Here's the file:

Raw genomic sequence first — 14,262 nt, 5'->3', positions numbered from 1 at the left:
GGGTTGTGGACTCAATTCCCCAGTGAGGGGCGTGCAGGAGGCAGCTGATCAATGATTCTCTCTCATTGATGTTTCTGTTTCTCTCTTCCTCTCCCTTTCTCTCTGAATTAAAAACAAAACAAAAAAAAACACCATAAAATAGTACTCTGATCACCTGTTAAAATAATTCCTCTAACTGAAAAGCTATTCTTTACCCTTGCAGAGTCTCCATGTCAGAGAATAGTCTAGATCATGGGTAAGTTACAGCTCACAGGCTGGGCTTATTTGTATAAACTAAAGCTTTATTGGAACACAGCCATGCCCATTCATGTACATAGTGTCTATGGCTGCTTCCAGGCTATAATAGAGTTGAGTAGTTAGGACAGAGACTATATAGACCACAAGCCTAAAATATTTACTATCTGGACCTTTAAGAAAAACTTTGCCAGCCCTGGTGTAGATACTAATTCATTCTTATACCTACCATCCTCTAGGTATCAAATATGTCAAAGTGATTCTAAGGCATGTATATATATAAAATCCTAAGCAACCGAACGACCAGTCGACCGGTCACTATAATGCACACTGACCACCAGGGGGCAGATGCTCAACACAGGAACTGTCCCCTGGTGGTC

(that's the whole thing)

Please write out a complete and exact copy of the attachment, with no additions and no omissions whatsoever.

Raw genomic sequence first — 14,262 nt, 5'->3', positions numbered from 1 at the left:
GGGTTGTGGACTCAATTCCCCAGTGAGGGGCGTGCAGGAGGCAGCTGATCAATGATTCTCTCTCATTGATGTTTCTGTTTCTCTCTTCCTCTCCCTTTCTCTCTGAATTAAAAACAAAACAAAAAAAAACACCATAAAATAGTACTCTGATCACCTGTTAAAATAATTCCTCTAACTGAAAAGCTATTCTTTACCCTTGCAGAGTCTCCATGTCAGAGAATAGTCTAGATCATGGGTAAGTTACAGCTCACAGGCTGGGCTTATTTGTATAAACTAAAGCTTTATTGGAACACAGCCATGCCCATTCATGTACATAGTGTCTATGGCTGCTTCCAGGCTATAATAGAGTTGAGTAGTTAGGACAGAGACTATATAGACCACAAGCCTAAAATATTTACTATCTGGACCTTTAAGAAAAACTTTGCCAGCCCTGGTGTAGATACTAATTCATTCTTATACCTACCATCCTCTAGGTATCAAATATGTCAAAGTGATTCTAAGGCATGTATATATATAAAATCCTAAGCAACCGAACGACCAGTCGACCGGTCACTATAATGCACACTGACCACCAGGGGGCAGATGCTCAACACAGGAACTGTCCCCTGGTGGTC